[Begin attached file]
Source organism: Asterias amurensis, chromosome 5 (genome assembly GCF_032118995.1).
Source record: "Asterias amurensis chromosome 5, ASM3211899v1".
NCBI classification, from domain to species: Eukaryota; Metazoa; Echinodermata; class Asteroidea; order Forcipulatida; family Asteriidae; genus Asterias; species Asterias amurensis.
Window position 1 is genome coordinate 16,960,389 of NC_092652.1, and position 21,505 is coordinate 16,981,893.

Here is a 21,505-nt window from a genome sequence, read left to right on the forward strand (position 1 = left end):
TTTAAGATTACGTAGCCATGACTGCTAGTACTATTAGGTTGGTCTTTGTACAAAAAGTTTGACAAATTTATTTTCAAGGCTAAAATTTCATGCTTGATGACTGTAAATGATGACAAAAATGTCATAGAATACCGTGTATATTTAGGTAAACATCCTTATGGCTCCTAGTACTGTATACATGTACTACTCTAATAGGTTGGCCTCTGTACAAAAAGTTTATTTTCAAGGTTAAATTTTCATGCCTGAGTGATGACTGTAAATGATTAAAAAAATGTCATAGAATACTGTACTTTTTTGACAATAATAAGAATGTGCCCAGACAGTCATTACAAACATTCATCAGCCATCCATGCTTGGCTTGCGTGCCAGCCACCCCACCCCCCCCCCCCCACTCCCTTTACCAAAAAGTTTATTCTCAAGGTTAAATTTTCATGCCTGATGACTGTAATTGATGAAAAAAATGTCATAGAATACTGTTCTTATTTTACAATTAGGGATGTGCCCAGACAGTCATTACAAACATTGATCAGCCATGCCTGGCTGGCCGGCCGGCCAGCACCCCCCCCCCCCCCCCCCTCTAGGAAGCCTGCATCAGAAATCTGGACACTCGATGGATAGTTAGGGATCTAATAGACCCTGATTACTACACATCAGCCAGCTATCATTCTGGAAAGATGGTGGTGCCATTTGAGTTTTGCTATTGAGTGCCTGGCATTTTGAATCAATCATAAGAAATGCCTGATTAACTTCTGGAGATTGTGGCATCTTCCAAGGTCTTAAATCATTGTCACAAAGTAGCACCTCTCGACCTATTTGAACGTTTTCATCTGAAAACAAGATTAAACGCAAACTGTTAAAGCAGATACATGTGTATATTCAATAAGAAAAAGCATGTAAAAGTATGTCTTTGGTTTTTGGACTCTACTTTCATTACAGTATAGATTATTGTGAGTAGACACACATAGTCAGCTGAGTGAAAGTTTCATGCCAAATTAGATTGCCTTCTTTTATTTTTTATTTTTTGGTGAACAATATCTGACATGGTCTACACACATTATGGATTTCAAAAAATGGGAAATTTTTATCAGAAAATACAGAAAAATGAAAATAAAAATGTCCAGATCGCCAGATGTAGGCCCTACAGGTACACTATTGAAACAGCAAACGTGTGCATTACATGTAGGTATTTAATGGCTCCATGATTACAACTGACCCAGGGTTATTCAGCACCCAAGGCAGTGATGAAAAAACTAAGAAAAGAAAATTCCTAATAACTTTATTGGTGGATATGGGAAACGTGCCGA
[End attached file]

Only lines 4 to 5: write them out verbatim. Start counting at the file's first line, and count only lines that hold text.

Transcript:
Window position 1 is genome coordinate 16,960,389 of NC_092652.1, and position 21,505 is coordinate 16,981,893.

Here is a 21,505-nt window from a genome sequence, read left to right on the forward strand (position 1 = left end):